Of course a calculator with a logic analyzer permanently attached to it isn’t exactly ideal, so he started work on something a bit more compact. Armed with plenty of display controller data dumps, [Andrew] wrote some code for a STM32 “Blue Pill” ARM Cortex M3 microcontroller that would sniff and decode the data in near real-time. In the video after the break you can see there’s a slight delay between when he pushes a button and when the corresponding character comes up on the LCD below, but it’s certainly usable.

Unfortunately, the hardware he’s created for this hack is just slightly too large to fit inside the calculator proper. The new LCD is also nowhere near the size and shape that would be required to replace the original one. But none of that really matters. While [Andrew] says he could certainly make the electronics smaller, the goal was never to restore the calculator to like-new condition. Sometimes it’s more about the journey than the destination.

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DIY Monochrome LCD Hack Doesn’t Go As Planned

Manufacturers of low-cost 3D printers that use the masked stereolithography (MSLA) process are able to build their machines so cheaply because they’re using repurposed smartphone or tablet LCD panels to mask off the UV backlight. Considering the quality you get out of even the entry-level MSLA resin printers, we certainly aren’t complaining about this bit of thrift. But as [Jan Mr├ízek] explains in a recent blog post, there’s certainly room for improvement.

The problem is that those repurposed LCD panels are, as you’d expect, color displays. After all, even the bottom of the barrel mobile devices moved away from monochrome displays decades ago. But in this case, that’s not what you really want. Since the printer operates on a single wavelength of light, the color filters inside the LCD are actually absorbing light that could otherwise be curing the resin. So an MSLA printer with a monochrome screen would use less energy and print faster. There’s only one problem: it’s not very easy to find high-resolution monochrome displays in the year 2020.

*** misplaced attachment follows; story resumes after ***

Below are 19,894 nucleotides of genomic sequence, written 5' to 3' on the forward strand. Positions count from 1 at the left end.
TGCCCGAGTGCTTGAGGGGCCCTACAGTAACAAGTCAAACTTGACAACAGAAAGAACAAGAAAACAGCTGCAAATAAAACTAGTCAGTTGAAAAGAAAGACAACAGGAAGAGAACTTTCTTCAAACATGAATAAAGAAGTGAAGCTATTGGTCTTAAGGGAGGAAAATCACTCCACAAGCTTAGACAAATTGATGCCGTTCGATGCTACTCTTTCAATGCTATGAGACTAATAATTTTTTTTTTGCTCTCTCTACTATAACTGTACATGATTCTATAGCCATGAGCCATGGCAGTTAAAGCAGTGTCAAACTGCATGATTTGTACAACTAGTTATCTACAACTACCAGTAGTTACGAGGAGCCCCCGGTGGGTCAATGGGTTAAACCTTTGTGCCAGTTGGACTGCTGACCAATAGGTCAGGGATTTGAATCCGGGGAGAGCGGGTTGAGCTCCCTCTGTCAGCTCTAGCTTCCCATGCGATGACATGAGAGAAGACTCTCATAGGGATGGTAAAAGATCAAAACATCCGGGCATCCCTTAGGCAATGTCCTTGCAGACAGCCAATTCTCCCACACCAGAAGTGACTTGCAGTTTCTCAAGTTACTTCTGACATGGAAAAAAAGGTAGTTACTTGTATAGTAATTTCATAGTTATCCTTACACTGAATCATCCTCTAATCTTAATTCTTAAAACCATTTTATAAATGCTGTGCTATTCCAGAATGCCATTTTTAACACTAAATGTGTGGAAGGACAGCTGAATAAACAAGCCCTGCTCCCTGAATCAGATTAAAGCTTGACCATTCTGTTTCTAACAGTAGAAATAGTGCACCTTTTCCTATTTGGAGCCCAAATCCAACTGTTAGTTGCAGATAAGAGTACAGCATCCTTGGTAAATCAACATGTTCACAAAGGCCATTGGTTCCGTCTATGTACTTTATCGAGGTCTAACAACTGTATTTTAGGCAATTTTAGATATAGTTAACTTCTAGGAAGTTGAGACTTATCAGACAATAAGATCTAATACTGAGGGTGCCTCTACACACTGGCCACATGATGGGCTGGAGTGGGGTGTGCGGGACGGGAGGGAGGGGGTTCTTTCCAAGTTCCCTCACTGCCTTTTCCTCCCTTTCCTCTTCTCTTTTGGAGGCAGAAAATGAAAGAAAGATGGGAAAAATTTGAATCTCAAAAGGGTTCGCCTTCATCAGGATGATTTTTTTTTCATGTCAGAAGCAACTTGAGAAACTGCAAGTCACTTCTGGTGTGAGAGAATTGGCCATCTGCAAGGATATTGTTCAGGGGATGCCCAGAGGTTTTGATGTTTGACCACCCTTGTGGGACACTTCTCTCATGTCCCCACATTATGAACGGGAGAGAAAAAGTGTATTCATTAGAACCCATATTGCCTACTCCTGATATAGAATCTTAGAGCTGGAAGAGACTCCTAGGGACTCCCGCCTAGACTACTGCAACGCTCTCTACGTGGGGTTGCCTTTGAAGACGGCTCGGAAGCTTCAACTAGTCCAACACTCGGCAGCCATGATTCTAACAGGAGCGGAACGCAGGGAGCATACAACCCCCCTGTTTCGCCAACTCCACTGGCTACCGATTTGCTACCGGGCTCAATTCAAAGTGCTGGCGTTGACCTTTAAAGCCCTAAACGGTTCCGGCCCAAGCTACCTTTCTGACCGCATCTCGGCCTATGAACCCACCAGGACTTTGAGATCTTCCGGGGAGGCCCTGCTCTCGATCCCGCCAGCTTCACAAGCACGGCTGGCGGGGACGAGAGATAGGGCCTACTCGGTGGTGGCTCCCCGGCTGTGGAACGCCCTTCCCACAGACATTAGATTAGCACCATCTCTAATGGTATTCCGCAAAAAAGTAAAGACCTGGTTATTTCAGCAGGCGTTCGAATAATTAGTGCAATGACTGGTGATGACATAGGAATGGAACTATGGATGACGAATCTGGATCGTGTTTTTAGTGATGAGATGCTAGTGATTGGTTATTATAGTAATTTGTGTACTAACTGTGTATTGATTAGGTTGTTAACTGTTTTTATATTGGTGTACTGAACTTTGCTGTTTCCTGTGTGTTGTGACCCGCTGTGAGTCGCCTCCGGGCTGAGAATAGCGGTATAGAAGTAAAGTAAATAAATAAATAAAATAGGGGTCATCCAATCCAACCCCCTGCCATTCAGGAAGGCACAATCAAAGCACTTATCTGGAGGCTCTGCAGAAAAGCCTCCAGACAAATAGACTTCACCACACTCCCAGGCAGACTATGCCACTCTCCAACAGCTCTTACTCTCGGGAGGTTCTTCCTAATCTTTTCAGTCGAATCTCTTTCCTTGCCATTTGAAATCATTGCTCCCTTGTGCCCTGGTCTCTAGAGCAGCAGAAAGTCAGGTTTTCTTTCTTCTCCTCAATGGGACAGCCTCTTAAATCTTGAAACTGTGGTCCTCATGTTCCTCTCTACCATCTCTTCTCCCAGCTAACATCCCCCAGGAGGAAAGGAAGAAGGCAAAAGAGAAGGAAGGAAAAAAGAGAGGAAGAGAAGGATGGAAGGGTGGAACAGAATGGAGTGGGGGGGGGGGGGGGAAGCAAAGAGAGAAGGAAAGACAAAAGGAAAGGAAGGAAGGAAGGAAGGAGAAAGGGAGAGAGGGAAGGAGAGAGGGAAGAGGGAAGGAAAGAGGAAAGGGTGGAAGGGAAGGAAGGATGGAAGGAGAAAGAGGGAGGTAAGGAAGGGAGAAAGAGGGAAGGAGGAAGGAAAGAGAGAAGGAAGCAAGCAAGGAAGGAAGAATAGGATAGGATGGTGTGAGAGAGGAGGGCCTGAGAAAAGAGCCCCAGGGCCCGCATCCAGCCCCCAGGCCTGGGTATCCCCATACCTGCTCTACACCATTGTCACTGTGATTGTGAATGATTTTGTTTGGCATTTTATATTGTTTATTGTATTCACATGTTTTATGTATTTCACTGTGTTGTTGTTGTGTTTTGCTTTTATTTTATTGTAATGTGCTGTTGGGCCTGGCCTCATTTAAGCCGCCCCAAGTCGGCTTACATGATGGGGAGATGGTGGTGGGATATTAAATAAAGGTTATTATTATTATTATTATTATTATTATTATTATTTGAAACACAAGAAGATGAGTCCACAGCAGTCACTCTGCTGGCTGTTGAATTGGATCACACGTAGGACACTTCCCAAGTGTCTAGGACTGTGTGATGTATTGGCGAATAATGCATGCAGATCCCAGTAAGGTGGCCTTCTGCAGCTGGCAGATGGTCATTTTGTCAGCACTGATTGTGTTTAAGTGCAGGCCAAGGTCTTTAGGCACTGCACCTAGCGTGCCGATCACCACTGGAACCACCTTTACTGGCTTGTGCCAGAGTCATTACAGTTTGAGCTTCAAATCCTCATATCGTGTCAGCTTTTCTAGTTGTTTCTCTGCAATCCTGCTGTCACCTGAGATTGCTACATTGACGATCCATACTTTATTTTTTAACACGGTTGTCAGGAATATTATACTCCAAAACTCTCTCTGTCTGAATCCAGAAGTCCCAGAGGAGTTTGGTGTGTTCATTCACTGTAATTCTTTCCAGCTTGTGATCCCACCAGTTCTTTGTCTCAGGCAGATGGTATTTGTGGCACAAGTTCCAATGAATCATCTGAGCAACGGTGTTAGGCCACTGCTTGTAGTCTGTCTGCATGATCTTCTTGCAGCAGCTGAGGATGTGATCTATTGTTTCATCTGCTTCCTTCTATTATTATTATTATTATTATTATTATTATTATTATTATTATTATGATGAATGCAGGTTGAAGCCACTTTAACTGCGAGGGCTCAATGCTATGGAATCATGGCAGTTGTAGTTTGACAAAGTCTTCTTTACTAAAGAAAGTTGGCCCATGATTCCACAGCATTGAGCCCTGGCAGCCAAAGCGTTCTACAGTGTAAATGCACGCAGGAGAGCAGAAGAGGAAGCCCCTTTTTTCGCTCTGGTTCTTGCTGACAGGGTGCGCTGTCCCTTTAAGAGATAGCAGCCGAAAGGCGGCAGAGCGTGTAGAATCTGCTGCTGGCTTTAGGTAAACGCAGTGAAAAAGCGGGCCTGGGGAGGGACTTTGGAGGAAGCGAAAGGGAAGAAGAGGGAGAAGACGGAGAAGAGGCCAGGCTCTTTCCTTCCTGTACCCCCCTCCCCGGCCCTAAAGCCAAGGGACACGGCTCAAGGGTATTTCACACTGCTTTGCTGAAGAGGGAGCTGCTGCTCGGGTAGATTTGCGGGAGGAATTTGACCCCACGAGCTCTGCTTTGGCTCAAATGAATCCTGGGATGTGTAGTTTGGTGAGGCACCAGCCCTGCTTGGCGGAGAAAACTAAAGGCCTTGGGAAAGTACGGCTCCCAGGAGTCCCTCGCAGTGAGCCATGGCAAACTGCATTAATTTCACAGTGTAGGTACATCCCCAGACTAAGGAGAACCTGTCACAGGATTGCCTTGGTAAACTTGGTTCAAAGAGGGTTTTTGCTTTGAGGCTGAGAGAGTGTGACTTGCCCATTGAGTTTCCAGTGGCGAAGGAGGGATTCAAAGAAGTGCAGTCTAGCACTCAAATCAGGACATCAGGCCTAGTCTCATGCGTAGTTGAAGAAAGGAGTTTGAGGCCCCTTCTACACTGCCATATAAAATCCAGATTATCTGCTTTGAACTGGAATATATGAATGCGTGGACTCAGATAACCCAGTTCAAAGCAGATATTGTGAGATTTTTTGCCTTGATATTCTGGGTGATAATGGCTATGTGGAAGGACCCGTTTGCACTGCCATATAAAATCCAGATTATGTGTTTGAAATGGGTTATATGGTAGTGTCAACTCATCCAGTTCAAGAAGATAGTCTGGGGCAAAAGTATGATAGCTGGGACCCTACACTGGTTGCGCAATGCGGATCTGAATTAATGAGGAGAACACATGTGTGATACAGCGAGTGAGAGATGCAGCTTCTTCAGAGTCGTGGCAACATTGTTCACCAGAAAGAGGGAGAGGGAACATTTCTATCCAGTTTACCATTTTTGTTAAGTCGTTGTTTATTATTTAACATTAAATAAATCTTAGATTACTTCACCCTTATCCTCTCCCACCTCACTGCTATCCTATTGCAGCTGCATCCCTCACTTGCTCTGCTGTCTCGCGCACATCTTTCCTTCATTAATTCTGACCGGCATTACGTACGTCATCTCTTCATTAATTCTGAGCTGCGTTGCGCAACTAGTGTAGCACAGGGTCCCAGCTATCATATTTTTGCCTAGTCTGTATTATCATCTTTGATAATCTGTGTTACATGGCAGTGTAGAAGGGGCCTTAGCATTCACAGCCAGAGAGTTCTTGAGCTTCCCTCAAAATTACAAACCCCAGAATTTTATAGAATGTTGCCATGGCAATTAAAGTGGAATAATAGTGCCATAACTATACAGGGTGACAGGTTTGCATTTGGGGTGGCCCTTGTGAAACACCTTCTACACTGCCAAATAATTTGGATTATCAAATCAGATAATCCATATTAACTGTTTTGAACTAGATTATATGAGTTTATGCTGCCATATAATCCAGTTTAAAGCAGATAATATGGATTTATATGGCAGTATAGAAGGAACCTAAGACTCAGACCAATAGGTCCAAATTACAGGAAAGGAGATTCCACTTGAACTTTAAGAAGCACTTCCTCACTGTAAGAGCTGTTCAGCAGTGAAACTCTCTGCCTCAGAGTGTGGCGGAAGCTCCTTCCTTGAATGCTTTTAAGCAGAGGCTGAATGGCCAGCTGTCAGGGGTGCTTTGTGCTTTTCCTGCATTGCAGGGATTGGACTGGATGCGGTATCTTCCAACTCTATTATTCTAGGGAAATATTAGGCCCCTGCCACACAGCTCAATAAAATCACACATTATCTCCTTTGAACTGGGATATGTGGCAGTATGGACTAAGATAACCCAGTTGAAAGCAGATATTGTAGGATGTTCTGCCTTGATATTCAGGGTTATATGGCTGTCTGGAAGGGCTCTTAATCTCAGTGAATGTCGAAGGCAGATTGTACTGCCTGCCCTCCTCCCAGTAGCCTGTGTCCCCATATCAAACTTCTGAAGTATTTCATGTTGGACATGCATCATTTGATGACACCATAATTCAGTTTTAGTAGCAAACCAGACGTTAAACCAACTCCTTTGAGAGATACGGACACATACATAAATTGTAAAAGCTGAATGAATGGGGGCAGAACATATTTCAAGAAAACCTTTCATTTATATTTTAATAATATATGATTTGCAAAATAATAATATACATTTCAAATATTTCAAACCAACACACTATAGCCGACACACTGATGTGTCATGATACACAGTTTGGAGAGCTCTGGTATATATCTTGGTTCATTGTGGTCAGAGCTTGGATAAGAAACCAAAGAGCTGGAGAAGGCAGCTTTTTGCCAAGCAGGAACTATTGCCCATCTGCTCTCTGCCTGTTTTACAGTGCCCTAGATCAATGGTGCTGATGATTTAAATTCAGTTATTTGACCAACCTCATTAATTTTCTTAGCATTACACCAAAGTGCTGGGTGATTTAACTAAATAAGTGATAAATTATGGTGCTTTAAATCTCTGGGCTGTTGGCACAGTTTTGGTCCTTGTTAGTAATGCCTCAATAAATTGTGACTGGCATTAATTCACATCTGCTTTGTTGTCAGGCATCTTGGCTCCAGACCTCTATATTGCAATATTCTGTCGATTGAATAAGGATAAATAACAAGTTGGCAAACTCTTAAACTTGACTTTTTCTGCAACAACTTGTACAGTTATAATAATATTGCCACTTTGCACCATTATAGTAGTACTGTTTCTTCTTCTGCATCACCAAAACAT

So [Jan] decided to see if he could take a replacement screen intended for his Elegoo Mars MSLA printer and convert it from color to monochrome by disassembling it and manually removing the color filters. If this sounds a bit crazy, that’s because it is. Turns out taking apart an LCD, modifying its internal layout, and putting it all back together in working order is just as difficult as you’d think.

But it was still worth a try. [Jan] pulls the display apart, removes the liquid crystals, scrapes off the color filters, and then puts it all back together again. His first attempt got him a monochrome display that actually worked, but with debris trapped inside the screen, the image was too poor to be useful. He tried again, this time trying harder to keep foreign material out of the crystals. But when he got it back together a second time, he found it no longer functioned. He thinks it’s possible that his attempt to clean up the inside of the display was too aggressive, but really there are so many things that could go wrong here it’s hard to pin down just one.

Long story short, manually creating monochrome displays for low-cost MSLA printers might not be a viable option. Until a better solution comes along, you might be interested in seeing some slightly less invasive ways of improving your resin print quality.

Transparent LCD Makes Everything Look Futuristic

According to [Kelsey], transparent displays are guaranteed to make “everything feel like the future.” Unfortunately they’re hard to find, and the ones typically available are OLED and can’t make solid black colors. But as luck would have it, it’s possible to repurpose a common LCD to be sort of transparent.

A LCD uses nematic crystals that can polarize light, with the amount of polarization changing based on the electric field applied to the crystal. Light enters the front of the panel through a polarizing film, passes through the display, and then bounces off a reflective back coating. The display itself usually polarizes light in a way that matches the front polarizer. That means if you do nothing you get reflected light. However, if a part of the LCD gets an electric field, it will repolarize in such a way as to block the reflected light making the display look black in that area.